Sunset Boulevard (1950) Movie  » Movies  »
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  • I love this classic old black and white movie and watch it every time it comes on TV
  • There is loads of interesting trivia connected with this movie

    • by jeanne71

      all reviews
      I love this classic old black and white movie and watch it every time it comes on TV. Directed by Billy Wilder (who also directed the fabulous Some Like it Hot amongst others), it tells the story of fictional silent movie star, Norma Desmond - played very melodramatically by the real old movie star, Gloria Swanson from the perspective of the young man who accidentally crosses her path, Joe Gillis (William Holden).

      Norma Desmond is now 50 years old but was once a beautiful starlet of silent flicks, but she cannot accept that her career is over and no-one wants her in the movies anymore, not since talkies came in. She lives in a fantasy world, surrounded by her own photographs and gets her jollies from watching herself on the screen in her

      mansion and reliving the past. She believes the audiences still want her as her butler has been writing fan letters to her for years, hoping she does not notice the postmark and realize the letters are fakes penned by him. The butler must keep up the fantasy for her as she is so on the edge that all sharp objects have been removed from the mansion. When Joe turns up at her mansion by chance and realizes this lady is willing to pay for his script writing services in respect of her big comeback movie, he needs money so he reluctantly goes along with it, also keeping up her fantasy as the butler does. Cecil B. DeMille plays himself, a director who worked with the young Norma and who also keeps up ...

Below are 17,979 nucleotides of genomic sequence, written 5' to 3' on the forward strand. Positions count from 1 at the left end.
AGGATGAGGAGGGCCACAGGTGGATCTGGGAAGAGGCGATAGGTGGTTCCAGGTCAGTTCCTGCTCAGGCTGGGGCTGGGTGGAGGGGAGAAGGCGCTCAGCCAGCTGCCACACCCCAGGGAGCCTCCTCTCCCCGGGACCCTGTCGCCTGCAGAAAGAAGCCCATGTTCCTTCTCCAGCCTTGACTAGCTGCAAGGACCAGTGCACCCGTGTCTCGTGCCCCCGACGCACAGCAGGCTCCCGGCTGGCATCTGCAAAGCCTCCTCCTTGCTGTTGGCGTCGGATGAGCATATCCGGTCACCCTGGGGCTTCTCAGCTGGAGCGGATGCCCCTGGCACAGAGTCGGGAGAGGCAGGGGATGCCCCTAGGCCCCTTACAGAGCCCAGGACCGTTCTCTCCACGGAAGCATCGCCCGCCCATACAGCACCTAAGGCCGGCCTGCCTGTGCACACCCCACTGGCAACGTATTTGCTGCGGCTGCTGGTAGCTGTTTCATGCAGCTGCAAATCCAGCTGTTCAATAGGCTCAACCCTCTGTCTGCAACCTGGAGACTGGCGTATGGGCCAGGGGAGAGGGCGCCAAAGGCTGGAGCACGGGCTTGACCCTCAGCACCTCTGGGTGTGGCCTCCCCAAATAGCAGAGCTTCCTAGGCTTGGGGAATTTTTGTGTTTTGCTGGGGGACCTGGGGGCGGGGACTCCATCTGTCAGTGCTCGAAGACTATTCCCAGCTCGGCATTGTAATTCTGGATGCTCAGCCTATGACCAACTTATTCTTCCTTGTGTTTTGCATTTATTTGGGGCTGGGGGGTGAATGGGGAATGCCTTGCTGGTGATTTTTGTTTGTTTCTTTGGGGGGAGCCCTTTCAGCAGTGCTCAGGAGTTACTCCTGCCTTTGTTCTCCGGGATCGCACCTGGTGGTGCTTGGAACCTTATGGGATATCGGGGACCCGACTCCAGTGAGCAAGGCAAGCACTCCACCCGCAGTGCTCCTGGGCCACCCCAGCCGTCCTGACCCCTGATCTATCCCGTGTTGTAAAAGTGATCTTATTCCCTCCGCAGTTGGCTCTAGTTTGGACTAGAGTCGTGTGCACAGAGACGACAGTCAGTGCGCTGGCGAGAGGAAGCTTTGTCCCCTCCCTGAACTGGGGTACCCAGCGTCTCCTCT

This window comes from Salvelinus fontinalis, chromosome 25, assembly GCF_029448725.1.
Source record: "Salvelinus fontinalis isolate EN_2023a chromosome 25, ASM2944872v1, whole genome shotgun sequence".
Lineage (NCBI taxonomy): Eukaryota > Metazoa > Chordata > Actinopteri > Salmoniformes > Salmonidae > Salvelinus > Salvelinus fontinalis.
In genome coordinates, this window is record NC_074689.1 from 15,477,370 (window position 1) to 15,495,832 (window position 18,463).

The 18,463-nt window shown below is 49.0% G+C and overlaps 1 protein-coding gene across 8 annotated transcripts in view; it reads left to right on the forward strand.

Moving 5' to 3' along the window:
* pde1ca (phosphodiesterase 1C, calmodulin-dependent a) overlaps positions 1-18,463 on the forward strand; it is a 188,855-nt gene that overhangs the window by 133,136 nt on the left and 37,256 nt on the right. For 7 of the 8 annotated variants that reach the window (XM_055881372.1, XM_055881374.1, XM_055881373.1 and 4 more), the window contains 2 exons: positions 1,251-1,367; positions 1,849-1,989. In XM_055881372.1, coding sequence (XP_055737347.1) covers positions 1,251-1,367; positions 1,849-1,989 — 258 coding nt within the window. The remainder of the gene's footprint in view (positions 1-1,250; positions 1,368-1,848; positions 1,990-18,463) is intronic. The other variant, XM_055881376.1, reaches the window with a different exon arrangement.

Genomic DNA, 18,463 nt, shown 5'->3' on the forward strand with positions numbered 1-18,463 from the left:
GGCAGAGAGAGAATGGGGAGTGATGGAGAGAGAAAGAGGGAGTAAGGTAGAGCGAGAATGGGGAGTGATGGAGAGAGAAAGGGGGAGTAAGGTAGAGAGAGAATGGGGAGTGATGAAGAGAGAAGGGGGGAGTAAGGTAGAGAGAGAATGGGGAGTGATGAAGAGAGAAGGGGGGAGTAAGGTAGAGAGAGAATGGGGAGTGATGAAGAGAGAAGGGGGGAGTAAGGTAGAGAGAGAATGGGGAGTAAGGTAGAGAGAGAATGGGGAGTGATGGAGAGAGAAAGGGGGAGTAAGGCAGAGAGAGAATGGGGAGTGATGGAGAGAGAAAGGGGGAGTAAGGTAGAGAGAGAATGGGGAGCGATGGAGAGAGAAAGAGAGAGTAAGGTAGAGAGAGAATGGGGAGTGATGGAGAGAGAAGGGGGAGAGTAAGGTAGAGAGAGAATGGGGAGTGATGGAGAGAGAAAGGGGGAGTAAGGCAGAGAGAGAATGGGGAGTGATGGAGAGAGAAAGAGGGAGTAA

• the fantasy for her. I find it moving how this obviously crazy woman has engendered such empathy in the people around her. Even Joe comes eventually to genuinely care about this woman. Despite the empathy of people, it is obvious that Norma will not ever be making that comeback and it shows how harsh Hollywood can be on those who have got used to the limelight and are now cast aside as unwanted.

        It has a great noir feel as Joe is providing the voiceover from the beginning, which starts with police cars zooming to Norma’s mansion and a man’s dead body face down in the swimming pool. Joe is telling the story in flashback. It is a great watch and keeps me entranced throughout. The flick is also of interest

        as the silent movie star Buster Keaton, Hollywood gossip columnist Hedda Hopper, H.B. Warner and Anna Q. Nilssen (one of the first movie stars whose first film was in 1911) have cameos; Cecil B. DeMille directed Swanson in real life and even the butler, played by silent movie star and director Erich von Stroheim directed Swanson.

        Also, for David Lynch fans like me, I would mention that he clearly loves this film. He apparently used some of the grand wooden interior of Norma’s mansion for the lush apartment in Mulholland Drive, he used the name ‘Gordon Cole’ (one of the characters in Sunset Boulevard) in Twin Peaks and produced a perfect copy of the old film clip Norma plays for Joe, in his film Inland Empire. There is loads of interesting trivia connected with this movie.

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